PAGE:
stuck Malawi

Chingale is a fertile valley that sits in the northern valley below a mountain called Zomba. We are visiting the field work of the World Vision team who is nearing the end of a fifteenyear plan. We quickly discover that there is one teeny bump in the road ahead. The president, Her Excellency President Joyce Banda, is also visiting Chingali today. With elections in less than one month, she is hitting the campaign trail hard.

Turning off the tarmac onto the dirt both sides of the road begin to populate with people, many of them dressed in the color of the ruling party, orange. Children wave. Only rock stars and presidents can appreciate how bizarre it is for people to flock to the sides of the road to greet them.

The rainy season has just ended, which is why I travel in April and not March. Oddly, it begins to rain. The crowds grow. The raindrops turn to downpour. People, standing under umbrellas and trees, or seeking shelter in doorways, wave. We wave back. Chingali is excited today. The president is coming! And we are trying to race ahead of her convoy to get to the district office.

Too late.

A police car pulls up from behind and motions for us to pull over. She is coming. Sirens. Police escorts. Torrents of late rain. What else is there to do but hop out into the ankle deep gulley of water and get ready for President Banda to pass by!

Standing ankle deep in brown muddy water wearing our brand new tailor made “traditional wear,” we smile and wave as the head of state blows past us in blur.

The rain dries up faster than the roads do. The ink on our new clothes is now running onto our skin and the cars ahead are sliding. Next, we are gliding solidly into a ditch where we are totally stuck. Great. Crowds gather around us. I see a little panic in Jourdan’s eyes. Mom is smiling like a champion. Amanda is chill and quiet. I’m pretending to make a call on my cell phone so I can record a video in the chaos without getting caught by the people watching us, watch them.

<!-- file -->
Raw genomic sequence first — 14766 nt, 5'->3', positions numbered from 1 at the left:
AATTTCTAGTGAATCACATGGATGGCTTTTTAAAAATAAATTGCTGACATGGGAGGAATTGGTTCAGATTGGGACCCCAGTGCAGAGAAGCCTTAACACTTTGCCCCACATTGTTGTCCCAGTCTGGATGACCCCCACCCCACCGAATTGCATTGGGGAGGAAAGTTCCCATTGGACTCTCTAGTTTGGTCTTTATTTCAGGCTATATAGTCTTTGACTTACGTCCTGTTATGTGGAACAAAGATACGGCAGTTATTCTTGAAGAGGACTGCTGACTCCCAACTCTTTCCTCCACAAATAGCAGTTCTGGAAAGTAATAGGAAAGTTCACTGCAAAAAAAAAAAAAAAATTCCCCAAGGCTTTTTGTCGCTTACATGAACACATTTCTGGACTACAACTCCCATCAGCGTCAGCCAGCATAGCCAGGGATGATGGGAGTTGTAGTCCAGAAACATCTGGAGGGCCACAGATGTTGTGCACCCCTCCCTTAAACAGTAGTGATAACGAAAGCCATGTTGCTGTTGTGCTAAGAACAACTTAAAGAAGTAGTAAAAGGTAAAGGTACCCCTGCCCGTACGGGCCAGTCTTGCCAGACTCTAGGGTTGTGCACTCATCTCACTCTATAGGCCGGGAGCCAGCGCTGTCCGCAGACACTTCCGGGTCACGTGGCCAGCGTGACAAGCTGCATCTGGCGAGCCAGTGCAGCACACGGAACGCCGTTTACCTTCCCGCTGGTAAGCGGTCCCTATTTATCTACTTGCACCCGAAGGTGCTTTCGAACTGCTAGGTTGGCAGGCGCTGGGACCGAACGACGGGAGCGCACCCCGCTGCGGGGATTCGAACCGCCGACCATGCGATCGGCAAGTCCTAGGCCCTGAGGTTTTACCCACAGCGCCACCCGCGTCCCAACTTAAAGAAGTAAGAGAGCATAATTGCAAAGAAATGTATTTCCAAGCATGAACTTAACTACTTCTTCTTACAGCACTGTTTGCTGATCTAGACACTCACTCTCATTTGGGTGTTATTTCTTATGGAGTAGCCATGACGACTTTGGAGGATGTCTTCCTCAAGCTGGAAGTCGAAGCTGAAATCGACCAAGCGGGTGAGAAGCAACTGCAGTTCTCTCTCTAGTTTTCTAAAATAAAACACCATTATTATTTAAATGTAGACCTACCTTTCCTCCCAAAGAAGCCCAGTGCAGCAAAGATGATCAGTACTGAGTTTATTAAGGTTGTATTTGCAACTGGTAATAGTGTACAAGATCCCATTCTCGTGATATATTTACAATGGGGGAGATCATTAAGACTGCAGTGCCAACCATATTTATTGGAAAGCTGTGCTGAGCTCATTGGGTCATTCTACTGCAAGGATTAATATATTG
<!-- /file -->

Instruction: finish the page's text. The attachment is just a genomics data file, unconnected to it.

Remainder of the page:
Stuck in the mud on the side of the road. This is the quintessential experience for travelers in Africa. I’ve been here more times then I can count and have every confidence we will eventually become unstuck and on our way again. It is just a matter of time.

And I’m right – although, never freed like this. We are fortunate enough to be hauled from the mud by the president’s back up Caterpillar. For such a time as this. Cheers. Smiles. We are on our way again. The president was far ahead of us by now and we avoided the crowds by skipping the office and heading to a mother’s club and then a fishpond. But not before sliding off the dirt into an invisible hole. The car was tilted sideways, hung up on the back axle, with the back left tire spinning air. This was going to be a little trickier. This time there is no crowd and no presidential tractor pull.

Ingenuity. Strong men dug giant rocks from the garden we were parked in. They built a makeshift road of sorts by pushing and piling boulders the size of a two year old in place. It was smart, hard labor.

My travelers were learning that this is actually all in a day’s work here. This work is never easy. Getting unstuck physically, economically, systematically takes integrated solutions from the top down and the bottom up. It means that political leaders must show up, even in the rain and the mud, and listen to their people’s cry. It means that men and women must figure out solutions for themselves and be willing to get their hands dirty and risk a rough road to arrive at a better place.

Our plans were totally derailed by crowds and rain and roads but the mothers welcomed us with singing and strapped their chubby babies on our backs. The fish farmer smiled as he showed us how to feed three ponds of fish. He has sold so much fish that he has built a second building to rent. Ten years ago he chopped wood for fire, depleting the forest to eke out a living. Now he sells farm-raised fish and dabbles in real estate. This man understands what it means to be pulled out of the mud and put back on the road. Healthy babies and work that provides income for families – this is what it looks like to be unstuck.

You can follow our story on Twitter @WaterMalawi & Instagram @WateringMalawi !

Tagged on: